American roots music has long paid tribute to trains. Both in folklore and songs, trains are an integral and essential component of the overall American landscape. Also, the blues harps, guitars and percussion oftentimes replicate the sounds of trains rocking and rolling down the tracks.

“Growing up in Austin, Texas during the 1950s the fascination with trains was the stuff childhood dreams were made of. Walking home from school the temptation to put your ear to the track to hear if the train was close was a daily routine. We lived five blocks from the railway and heard the whistle of the trains well into the night. For some the call was a way to escape small town blues, for others thoughts of exotic destinations lured many to hop a freight and disappear over the horizon. The Americana Railroad album is a collection of both history and metaphor for your listening and thought provoking pleasure.” ~ Carla Olson, project co-producer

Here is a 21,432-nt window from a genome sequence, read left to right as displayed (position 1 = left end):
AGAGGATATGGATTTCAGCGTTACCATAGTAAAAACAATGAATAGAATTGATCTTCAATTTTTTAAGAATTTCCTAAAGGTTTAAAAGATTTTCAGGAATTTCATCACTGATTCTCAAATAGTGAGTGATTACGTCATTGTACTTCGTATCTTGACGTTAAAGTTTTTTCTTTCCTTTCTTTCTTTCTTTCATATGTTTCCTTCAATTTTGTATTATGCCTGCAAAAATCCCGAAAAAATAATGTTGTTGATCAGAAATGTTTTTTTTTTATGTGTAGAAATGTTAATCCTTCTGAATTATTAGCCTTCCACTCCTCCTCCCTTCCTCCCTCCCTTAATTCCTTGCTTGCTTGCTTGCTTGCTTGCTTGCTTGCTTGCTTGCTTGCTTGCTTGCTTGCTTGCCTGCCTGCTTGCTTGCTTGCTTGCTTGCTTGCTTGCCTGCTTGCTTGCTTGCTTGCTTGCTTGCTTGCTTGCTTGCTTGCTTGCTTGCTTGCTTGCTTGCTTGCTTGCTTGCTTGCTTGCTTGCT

“My band,the Textones, shared many stages with Dave Alvin and Phil Alvin’s Blasters including one really sweltering London show in July 1985. Dave and I always planned to work together on a song or a project, but came up empty until the Americana Railroad album. Taking up my offer to record a train song, Dave showed up at the studio with an original he was still writing words to on a single piece of notebook paper.” ~ Carla Olson 

The chugging rhythm of Dave Alvin’s “Southwest Chief,” immediately brings to mind a train. The song, a co-write with the late Bill Morrissey, has descriptive lyrics that richly recall images of the American landscape viewed through the windows and back of the train. A sparse arrangement features Alvin’s beautiful fingerpicking on guitar. While, the nostalgic lyrics bring a sharp focus on life’s fleeting moments, from a rambler’s perspective…. “We only come around once, and then we disappear.”